The Cunning Little Vixen
Foxy Media
The Cunning Little Vixen: The Adventures of Fox Sharp-Ears
Leos Janacek
Conducted by Simon Rattle
(c)1991, EMI Records, Ltd.
Recorded in association with The Peter Moores Foundation

Leos Janacek based his 1924 opera on Rudolph Tesnohlidek´s newspaper serial and novel of the same title. The first two acts closely followed Tesnohlidek´s story, beginning with the vixen´s capture, adventures in the forester’s house, escape, and courtship. (Some parts such as the battle in the kitchen proved too impractical to perform on stage and had to be omitted.) Janacek dramatically departs from the original narrative in Act Three with Sharp-Ears being shot and killed by Harasta the poacher. After learning of the event, the aging forester walks through the woods reflecting on all the changes that have occurred in his life. In a dream sequence he sees the forest just as it was the day he captured the vixen. Surrounded by the animals from the first act, including a baby Vixen Sharp-Ears, he realizes that death is not a finite end in nature, but merely part of a self-renewing cycle.

The opera takes many of it´s light hearted scenes from the book. To highlight some of the sillier moments, Janacek uses excessively grand and sweeping music, exaggerating the situation. My favourite examples are the overwrought, melodramatic ´Look what we’ve got down ´ere,´ in which Sharp-Ears bites the forester´s grandson in an escape attempt, and the martial themes from ´Sharp-Ears as politician.´ In the opera´s more serious moments, Janacek´s music is more subtle. The interlude following Sharp-Ear´s death is a good example, but I´m particularly fond of the instrumental piece in Act One in which Sharp-Ears appears as a young girl.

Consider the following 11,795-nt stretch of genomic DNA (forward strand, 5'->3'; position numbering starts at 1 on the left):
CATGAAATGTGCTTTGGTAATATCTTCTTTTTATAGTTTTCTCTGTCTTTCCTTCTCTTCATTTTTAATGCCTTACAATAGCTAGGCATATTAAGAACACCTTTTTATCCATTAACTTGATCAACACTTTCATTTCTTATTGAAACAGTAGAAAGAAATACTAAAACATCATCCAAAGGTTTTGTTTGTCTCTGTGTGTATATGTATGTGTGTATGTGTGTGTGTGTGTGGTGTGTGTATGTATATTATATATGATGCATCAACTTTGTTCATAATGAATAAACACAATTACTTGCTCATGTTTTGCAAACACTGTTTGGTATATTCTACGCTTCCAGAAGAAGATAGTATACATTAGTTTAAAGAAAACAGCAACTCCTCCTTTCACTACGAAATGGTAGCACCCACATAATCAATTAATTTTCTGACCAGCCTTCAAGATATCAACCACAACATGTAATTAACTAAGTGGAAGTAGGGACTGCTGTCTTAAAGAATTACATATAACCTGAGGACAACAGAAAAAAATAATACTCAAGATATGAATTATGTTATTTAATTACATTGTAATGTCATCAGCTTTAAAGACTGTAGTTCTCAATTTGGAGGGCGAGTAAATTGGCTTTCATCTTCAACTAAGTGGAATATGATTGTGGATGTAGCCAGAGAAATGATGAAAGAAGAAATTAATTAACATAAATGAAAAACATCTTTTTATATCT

The EMI Records version of the opera is sung in English. It also includes a booklet with background on Janacek, a synopsis of the plot, photos, and the lyrics. This is quite helpful in understanding the story not only because it is easier to understand the words, but also because the opera frequently uses pantomime and dance as plot elements, which can not be seen in an audio recording.

I had been wanting to hear this opera ever since I read it´s translation in 1986. Ten years later, I finally managed to track down a copy on the Internet. The music was a bit darker in tone than I expected and I had too listen to it several times to really understand what was going on, but it´s quite enjoyable. I´m afraid I´m not much of an authority on opera, so if you´d like to read a more accurate description of the work, you can find one at Robert T. Jones´ web page. Mr. Jones worked on the translations for both the Peter Moores Foundation´s production and the translation of the original novel. When I corresponded with him, he was kind enough to recommend the EMI version to me. For those of you who may wish to hear the piece sung in it´s original Czech, Mr. Jones expressed a preference for the recording by Supraphon Records, conducted by Vaclav Neumann.

You can purchase the EMI recording at the CD Banzai web site. Music Boulevard also offers several versions and has audio samples in MPEG format.

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Richard T. Matheson
(c) 1997 by FoxSTAR Arts